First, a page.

No one likes to complain but inevitably your job will sometimes bring up things that you don’t agree with and times you might have to deliver negative feedback or a difficult message to someone.
We explore steps you can go through to ensure that your opinions and concerns are heard and that they’re received in the best possible way.
7 steps to complaining constructively
- Time your concerns appropriately
- Be specific
- Be objective and lose your emotional attachments
- Come with solutions in mind
- Focus on the positives
- Leave the decision up to the boss
- Get support if necessary
Time your concerns appropriately
First it is important to ask yourself if your concern is really worth bringing up. Is this something you can act upon yourself to make a positive change without having to involve other people in the process? If it is something that needs addressing then do it sooner rather than later. Arrange a meeting with the relevant person so you have a dedicated time and don’t have to talk in front of others.
Writing things down is a really good way to make sure that you have all your ducks in a row. However clear things are in your head, it’s easy to jumble them up and lose your train of thought when you start speaking to someone.
Justify your opinions – don’t just say that you “don’t like it” and tailor what you’re saying to who you’re speaking too. One size doesn’t fit all and it’s not natural to deliver bad news or critique people so consider your best approach for the individual you’re talking to before you start.
Key takeaway: Having written notes will show that you’ve put some real thought into the matter.
Be objective and lose your emotional attachments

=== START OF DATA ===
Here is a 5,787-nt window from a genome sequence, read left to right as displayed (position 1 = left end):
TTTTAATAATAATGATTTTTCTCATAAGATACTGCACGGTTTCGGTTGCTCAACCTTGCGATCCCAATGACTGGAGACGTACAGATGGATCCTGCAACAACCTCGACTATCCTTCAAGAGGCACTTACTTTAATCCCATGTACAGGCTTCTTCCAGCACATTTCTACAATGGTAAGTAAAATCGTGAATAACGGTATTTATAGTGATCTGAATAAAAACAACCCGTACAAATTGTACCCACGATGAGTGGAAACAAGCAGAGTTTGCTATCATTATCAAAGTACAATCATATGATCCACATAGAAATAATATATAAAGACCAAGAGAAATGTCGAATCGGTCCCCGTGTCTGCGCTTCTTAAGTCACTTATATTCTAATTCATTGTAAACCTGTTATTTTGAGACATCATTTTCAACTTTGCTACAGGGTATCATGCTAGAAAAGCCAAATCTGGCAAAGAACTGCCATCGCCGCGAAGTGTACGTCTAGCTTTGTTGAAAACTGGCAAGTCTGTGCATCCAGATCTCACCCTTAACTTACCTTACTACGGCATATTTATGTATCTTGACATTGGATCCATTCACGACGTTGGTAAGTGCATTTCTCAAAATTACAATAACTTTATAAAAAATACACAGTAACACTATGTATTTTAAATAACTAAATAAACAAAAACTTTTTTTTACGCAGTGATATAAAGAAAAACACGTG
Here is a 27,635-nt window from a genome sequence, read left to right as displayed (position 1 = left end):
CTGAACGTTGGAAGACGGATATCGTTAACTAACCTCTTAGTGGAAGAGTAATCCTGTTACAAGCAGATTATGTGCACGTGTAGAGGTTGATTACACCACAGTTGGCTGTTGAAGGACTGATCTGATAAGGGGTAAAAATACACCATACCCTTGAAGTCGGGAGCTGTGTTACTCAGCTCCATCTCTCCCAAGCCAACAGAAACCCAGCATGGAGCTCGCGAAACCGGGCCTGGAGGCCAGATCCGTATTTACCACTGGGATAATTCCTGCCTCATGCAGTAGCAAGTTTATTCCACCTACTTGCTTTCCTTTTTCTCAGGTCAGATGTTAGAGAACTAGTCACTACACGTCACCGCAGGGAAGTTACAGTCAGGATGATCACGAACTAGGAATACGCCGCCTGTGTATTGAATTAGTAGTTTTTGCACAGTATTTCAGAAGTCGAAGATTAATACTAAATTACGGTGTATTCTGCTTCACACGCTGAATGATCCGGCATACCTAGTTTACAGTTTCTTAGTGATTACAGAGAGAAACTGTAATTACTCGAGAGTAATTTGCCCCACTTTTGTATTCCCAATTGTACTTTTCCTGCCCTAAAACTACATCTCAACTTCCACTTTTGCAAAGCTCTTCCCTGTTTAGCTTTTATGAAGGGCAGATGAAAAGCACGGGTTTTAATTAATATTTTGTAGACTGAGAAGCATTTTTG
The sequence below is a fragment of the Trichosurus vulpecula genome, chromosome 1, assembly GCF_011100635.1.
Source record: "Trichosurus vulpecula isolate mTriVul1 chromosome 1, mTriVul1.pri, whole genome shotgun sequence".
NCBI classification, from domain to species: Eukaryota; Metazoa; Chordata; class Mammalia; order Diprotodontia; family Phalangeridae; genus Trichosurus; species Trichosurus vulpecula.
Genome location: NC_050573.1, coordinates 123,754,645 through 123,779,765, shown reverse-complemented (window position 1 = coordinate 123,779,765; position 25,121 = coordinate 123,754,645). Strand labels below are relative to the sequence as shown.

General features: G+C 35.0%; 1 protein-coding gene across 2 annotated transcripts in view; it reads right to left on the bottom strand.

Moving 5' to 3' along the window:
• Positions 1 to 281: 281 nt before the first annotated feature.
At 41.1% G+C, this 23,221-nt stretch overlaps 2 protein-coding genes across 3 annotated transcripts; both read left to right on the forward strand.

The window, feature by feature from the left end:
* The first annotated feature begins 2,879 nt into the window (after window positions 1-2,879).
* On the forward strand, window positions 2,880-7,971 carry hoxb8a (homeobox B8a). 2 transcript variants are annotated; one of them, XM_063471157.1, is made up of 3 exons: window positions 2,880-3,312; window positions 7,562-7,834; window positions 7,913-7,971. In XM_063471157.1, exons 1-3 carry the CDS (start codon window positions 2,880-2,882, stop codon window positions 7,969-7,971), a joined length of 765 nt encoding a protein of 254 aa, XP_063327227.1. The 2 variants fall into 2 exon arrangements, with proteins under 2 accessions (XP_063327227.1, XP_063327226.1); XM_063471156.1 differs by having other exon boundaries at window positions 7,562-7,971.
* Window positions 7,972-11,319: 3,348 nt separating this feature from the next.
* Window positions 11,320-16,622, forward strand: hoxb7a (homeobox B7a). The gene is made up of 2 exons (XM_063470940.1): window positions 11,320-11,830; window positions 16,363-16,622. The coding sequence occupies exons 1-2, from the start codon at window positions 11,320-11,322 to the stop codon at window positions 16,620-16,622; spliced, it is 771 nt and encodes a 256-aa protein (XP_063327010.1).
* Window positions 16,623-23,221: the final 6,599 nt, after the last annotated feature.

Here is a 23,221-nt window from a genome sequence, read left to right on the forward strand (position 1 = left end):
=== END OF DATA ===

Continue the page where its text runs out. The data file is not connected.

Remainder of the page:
Try to remain objective about the situation and remove emotion. Don’t get caught in a cycle of assuming the worst outcome – it’s really unlikely that this will actually happen so don’t torture yourself with worry. What advice would you give to someone else who was in the same position? – take that advice.
Be honest, confident and professional and give your concerns in a tactful and logical manner. Delivery is key for how your views are received and the response you’ll get. Many people will unconsciously clam up if they feel any form of confrontation so be reasonable and don’t use any aggression.
Key takeaway: Being overly-critical is not likely to help you get the reaction you want as the other person will become defensive.
Come with solutions in mind
Describe the problem and its implications and then go on to talk about the possible solutions and benefits. Be prepared to answer the question “what would you do?” Bring your ideas and present them in specific steps that can be taken to improve and how you think this can be measured.
Focus on the positives
By focusing on the possible solutions you’ll demonstrate that you’re not being negative and are more likely to get people on board with your ideas as they can visualise the benefits.
Key takeaway: Accepting responsibility for the outcome will really demonstrate your commitment to ensuring success.
Leave the decision up to the boss
If you’re making a case for change to your manager, acknowledge that it is their call to make. Frustrating as it can be if you don’t agree, there may be other financial or practical reasons why they make decisions that might not seem reasonable to you.
Get support if necessary
You don’t have to do it alone. Ask for advice from a mentor, friend or trusted colleague and really listen. If you have a concern and you are really not sure what to do about it then ask for help from your (or another) manager or HR.
Key takeaway: Don’t be afraid to ask for help.
If you have concerns in the workplace there is a process that you can go through to make sure you have the best chance of getting heard. By writing down your ideas and presenting them in a professional manner you’ll elicit a better response and if you’ve already thought of some possible solutions you’ll ensure that you don’t come across as negative. Don’t put it off but do plan it correctly.
Your next reads:
- How to provide constructive feedback in the workplace
- 8 key ingredients for a positive business culture
- How to raise an issue at work
Sophie Cross is a freelance writer and marketer specialising in business and travel. She is the editor for London Revealed magazine and her clients include lastminute.com Group and Merlin Entertainments.